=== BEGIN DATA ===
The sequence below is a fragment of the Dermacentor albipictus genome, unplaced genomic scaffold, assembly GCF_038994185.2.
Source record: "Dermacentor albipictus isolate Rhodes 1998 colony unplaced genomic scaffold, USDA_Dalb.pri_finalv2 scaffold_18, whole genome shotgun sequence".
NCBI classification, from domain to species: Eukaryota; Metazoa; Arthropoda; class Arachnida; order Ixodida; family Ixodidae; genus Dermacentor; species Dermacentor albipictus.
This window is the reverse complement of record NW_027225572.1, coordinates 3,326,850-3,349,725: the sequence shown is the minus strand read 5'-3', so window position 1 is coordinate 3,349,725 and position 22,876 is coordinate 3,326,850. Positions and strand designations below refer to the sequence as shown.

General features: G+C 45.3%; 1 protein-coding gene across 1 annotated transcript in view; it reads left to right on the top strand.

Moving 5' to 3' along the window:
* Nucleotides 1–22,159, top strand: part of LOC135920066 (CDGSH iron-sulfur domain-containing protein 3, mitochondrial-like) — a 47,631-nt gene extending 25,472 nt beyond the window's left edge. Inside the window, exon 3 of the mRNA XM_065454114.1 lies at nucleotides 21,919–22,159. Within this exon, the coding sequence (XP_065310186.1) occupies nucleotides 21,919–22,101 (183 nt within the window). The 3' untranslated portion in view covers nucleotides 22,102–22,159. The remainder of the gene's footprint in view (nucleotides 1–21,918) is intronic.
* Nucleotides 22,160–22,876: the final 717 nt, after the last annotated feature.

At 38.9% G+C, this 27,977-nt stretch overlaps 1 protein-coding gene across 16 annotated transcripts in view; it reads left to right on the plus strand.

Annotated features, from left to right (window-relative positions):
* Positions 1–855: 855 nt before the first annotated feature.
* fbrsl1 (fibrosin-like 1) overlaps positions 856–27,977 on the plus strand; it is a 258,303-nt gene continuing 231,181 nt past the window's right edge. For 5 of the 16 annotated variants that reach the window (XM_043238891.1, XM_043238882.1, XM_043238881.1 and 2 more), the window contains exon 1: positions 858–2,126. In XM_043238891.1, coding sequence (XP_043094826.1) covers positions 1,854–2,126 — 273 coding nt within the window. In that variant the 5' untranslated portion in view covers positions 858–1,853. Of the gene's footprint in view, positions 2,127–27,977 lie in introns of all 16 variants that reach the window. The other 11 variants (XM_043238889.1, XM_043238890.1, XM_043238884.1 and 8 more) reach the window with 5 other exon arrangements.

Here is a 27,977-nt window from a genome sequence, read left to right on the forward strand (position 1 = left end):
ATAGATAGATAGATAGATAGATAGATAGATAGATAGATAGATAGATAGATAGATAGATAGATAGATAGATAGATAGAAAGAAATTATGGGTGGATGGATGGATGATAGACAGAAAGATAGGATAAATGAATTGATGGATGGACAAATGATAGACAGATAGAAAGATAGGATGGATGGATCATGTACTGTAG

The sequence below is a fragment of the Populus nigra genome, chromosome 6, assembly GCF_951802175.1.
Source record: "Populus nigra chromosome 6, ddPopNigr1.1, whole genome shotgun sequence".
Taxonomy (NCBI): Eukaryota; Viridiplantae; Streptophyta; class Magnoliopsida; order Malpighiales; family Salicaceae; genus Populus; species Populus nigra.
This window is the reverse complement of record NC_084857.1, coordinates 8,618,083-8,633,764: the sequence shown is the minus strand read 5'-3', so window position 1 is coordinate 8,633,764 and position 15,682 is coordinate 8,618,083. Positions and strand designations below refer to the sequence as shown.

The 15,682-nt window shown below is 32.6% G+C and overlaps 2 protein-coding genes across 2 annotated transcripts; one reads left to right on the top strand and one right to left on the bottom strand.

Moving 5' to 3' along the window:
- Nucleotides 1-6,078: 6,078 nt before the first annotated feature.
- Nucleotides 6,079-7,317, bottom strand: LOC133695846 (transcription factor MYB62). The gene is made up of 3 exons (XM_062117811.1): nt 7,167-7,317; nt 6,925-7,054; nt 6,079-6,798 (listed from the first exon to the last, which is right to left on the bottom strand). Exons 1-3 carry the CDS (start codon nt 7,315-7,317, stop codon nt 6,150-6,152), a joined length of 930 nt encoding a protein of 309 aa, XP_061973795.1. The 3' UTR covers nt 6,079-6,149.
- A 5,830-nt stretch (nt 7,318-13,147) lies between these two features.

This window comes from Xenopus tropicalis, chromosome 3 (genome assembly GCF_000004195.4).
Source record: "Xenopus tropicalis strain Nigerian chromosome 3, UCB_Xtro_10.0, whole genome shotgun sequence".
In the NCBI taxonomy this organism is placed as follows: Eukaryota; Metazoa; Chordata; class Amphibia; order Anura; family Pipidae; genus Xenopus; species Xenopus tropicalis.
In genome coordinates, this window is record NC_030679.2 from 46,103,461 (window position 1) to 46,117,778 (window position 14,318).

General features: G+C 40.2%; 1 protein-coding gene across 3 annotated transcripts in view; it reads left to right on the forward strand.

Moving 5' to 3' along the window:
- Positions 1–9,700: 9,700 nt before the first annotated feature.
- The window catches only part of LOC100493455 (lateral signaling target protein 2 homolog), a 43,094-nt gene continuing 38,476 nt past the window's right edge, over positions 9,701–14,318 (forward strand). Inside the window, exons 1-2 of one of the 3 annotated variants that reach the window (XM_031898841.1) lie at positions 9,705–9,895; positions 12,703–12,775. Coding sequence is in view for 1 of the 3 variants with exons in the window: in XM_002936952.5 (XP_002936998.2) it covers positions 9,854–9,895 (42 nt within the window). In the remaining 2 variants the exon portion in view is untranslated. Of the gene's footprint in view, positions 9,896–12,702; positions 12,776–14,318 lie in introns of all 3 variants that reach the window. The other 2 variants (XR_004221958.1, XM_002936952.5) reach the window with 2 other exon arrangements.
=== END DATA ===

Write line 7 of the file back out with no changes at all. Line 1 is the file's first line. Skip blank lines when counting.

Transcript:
* Nucleotides 1–22,159, top strand: part of LOC135920066 (CDGSH iron-sulfur domain-containing protein 3, mitochondrial-like) — a 47,631-nt gene extending 25,472 nt beyond the window's left edge. Inside the window, exon 3 of the mRNA XM_065454114.1 lies at nucleotides 21,919–22,159. Within this exon, the coding sequence (XP_065310186.1) occupies nucleotides 21,919–22,101 (183 nt within the window). The 3' untranslated portion in view covers nucleotides 22,102–22,159. The remainder of the gene's footprint in view (nucleotides 1–21,918) is intronic.